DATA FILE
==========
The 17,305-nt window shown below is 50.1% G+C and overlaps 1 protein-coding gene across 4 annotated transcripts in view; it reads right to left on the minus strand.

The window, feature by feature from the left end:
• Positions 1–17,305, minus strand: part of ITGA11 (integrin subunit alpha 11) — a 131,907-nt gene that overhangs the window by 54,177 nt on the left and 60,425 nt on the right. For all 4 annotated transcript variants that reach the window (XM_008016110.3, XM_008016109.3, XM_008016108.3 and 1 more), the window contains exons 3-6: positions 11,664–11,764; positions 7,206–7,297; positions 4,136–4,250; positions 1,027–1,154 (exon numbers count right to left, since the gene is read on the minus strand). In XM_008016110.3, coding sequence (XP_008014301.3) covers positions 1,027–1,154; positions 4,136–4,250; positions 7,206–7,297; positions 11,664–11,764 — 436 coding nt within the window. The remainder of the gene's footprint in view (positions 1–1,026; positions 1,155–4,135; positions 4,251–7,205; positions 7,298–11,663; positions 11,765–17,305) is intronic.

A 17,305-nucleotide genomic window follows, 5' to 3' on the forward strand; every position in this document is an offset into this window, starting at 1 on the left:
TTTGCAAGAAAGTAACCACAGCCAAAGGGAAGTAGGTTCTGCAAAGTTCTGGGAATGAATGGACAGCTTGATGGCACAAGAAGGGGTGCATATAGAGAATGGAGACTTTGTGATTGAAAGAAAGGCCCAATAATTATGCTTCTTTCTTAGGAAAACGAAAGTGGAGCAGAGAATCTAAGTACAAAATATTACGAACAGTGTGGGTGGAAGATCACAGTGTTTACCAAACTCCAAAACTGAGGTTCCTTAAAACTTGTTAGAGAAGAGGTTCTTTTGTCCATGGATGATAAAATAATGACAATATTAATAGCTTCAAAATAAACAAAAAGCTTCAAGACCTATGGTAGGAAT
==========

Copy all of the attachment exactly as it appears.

The 17,305-nt window shown below is 50.1% G+C and overlaps 1 protein-coding gene across 4 annotated transcripts in view; it reads right to left on the minus strand.

The window, feature by feature from the left end:
• Positions 1–17,305, minus strand: part of ITGA11 (integrin subunit alpha 11) — a 131,907-nt gene that overhangs the window by 54,177 nt on the left and 60,425 nt on the right. For all 4 annotated transcript variants that reach the window (XM_008016110.3, XM_008016109.3, XM_008016108.3 and 1 more), the window contains exons 3-6: positions 11,664–11,764; positions 7,206–7,297; positions 4,136–4,250; positions 1,027–1,154 (exon numbers count right to left, since the gene is read on the minus strand). In XM_008016110.3, coding sequence (XP_008014301.3) covers positions 1,027–1,154; positions 4,136–4,250; positions 7,206–7,297; positions 11,664–11,764 — 436 coding nt within the window. The remainder of the gene's footprint in view (positions 1–1,026; positions 1,155–4,135; positions 4,251–7,205; positions 7,298–11,663; positions 11,765–17,305) is intronic.

A 17,305-nucleotide genomic window follows, 5' to 3' on the forward strand; every position in this document is an offset into this window, starting at 1 on the left:
TTTGCAAGAAAGTAACCACAGCCAAAGGGAAGTAGGTTCTGCAAAGTTCTGGGAATGAATGGACAGCTTGATGGCACAAGAAGGGGTGCATATAGAGAATGGAGACTTTGTGATTGAAAGAAAGGCCCAATAATTATGCTTCTTTCTTAGGAAAACGAAAGTGGAGCAGAGAATCTAAGTACAAAATATTACGAACAGTGTGGGTGGAAGATCACAGTGTTTACCAAACTCCAAAACTGAGGTTCCTTAAAACTTGTTAGAGAAGAGGTTCTTTTGTCCATGGATGATAAAATAATGACAATATTAATAGCTTCAAAATAAACAAAAAGCTTCAAGACCTATGGTAGGAAT